I just never understood how educated women would argue that feminism was "over" or "unnecessary." I think that part of it came from growing up in the South, but when I watch my friends without kids merrily carrying on as if activism was a waste of time I am baffled. A good friend spent a good hour lauding her new workplace as being so woman-friendly. And it is better than many, but she has not a single day of maternity leave. Not one day. I'm pretty sure she's going to be reconsidering her praise when they fire her for having a baby, but for now she thinks everything is fine. Same for my friends who are pro-choice but not only not willing to lobby for it/donate but not even really willing to talk to their peers about it "because it's too touchy." Here's to hoping none of them ever have to make arrangements for dealing with an ectopic pregnancy or a non-viable fetus. When we started fertility treatments down South our doctor sat us down and basically said it's not enough to me that you are pro-choice, I want to know that you have cash in your bank account to hope on a flight out of here if this gets too high risk because you won't be able to get a termination quickly enough to save your life down here.

      Yup, I'm puzzled too as to how feminism is a done deal.

    2. ManyManyMoons: it's hard to know where to start, isn't it? Easy to feel powerless, watching this happen. I think the first step is voting, but I think that there's much more work that needs to be done.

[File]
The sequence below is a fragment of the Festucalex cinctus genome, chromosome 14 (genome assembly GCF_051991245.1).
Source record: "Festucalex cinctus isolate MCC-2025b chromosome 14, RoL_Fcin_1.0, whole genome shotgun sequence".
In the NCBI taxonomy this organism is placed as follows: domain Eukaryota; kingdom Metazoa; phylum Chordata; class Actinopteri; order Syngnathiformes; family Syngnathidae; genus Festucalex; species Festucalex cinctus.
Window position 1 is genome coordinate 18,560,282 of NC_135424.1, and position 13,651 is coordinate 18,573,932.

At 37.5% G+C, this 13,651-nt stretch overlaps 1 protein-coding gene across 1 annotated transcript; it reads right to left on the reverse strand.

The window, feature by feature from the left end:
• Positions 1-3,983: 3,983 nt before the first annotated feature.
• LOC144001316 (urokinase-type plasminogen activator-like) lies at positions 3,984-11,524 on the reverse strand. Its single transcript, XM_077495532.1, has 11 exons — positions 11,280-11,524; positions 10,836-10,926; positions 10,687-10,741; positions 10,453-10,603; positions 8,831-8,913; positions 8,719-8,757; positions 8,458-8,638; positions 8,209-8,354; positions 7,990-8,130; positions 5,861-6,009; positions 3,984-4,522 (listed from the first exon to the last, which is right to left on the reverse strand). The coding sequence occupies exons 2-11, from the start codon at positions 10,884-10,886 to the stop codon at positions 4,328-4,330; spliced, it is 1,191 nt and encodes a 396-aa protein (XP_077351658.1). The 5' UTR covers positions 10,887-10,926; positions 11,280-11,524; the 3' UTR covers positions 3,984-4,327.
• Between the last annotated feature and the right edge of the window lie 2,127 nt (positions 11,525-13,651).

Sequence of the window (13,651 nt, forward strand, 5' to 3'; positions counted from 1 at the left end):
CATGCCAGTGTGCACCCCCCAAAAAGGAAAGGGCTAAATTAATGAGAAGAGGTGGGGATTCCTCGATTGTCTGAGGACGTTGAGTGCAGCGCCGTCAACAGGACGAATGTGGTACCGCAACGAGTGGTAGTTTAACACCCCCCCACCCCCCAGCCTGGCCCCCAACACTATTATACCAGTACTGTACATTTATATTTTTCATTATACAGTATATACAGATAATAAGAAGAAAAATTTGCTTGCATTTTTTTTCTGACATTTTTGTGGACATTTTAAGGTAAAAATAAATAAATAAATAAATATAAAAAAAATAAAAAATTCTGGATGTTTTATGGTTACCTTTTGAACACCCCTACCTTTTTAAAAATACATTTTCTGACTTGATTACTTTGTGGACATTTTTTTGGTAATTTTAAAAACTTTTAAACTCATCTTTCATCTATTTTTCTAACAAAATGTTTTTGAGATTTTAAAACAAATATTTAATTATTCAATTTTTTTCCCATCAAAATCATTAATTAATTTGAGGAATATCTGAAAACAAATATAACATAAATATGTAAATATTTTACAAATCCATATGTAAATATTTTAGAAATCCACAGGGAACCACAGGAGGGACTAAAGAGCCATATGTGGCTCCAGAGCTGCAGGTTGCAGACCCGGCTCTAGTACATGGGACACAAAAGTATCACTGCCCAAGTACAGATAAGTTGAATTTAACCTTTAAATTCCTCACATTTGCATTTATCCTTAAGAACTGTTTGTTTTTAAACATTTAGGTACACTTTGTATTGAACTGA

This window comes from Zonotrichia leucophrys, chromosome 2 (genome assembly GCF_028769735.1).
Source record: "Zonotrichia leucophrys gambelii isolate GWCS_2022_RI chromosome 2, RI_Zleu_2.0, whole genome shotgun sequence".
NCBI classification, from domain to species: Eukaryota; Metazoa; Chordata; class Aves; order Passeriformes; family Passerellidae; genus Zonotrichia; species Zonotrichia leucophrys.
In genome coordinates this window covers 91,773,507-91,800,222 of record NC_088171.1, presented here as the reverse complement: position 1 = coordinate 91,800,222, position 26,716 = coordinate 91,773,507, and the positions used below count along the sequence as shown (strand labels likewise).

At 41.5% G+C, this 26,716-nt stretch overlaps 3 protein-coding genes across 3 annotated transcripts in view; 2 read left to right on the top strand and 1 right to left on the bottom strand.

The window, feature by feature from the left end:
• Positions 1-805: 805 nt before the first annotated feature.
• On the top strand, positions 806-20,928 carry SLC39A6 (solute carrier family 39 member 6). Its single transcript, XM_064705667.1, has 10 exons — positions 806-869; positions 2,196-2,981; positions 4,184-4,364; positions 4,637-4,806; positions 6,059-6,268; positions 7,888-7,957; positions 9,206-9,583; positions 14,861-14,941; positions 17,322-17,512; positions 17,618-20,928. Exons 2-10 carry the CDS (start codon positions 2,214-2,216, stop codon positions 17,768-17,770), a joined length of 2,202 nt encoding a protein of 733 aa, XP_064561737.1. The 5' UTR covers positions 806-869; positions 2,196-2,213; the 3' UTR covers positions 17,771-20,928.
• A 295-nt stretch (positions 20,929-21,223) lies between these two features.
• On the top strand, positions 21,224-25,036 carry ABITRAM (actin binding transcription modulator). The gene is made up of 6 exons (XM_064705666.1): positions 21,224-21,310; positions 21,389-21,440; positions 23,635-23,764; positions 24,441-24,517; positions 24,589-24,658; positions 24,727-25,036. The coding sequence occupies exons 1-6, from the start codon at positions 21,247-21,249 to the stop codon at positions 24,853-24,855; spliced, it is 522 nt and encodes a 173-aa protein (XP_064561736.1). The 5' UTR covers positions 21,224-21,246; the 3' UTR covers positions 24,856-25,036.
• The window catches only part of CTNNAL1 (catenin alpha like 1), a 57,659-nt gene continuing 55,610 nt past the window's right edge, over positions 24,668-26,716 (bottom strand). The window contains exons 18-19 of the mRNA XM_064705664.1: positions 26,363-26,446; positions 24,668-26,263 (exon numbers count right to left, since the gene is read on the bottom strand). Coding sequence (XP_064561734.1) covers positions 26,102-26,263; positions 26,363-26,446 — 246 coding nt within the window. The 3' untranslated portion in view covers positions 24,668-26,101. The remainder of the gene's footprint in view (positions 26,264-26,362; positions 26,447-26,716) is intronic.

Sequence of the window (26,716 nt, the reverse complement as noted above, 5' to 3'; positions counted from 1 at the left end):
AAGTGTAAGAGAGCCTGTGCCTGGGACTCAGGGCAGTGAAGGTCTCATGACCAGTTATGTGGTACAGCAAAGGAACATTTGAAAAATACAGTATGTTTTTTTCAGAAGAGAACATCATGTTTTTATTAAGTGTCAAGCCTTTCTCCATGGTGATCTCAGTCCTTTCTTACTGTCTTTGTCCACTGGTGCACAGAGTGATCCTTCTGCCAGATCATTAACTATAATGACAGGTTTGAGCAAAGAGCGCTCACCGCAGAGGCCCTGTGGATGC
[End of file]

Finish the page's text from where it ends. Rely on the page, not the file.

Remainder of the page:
@Rachel: Great examples. It's hard to believe that we live in an era in which a health care professional has to say something like that! Wow.

    3. Holy crap Rachel! I'm stunned that you were in that situation. I have never felt that this was a done deal but lately I think we may be sliding backwards at a terrifying pace.

      This is an important post (and just in time for International Women's Day, which feels particularly depressing to me this year).
      I have no doubts about the fact that women have some work to do (because we can't expect that men will do it for us) but I am feeling a bit lost as to where we are supposed to be focusing right now. It seems that the vast majority of the battles in the "culture wars" are ultimately about control of women's bodies (and this reaches far beyond the US). How incredibly disheartening is this then for those of us within the ALI community who have been struggling with the fact that biology itself has left us with limited control to begin with.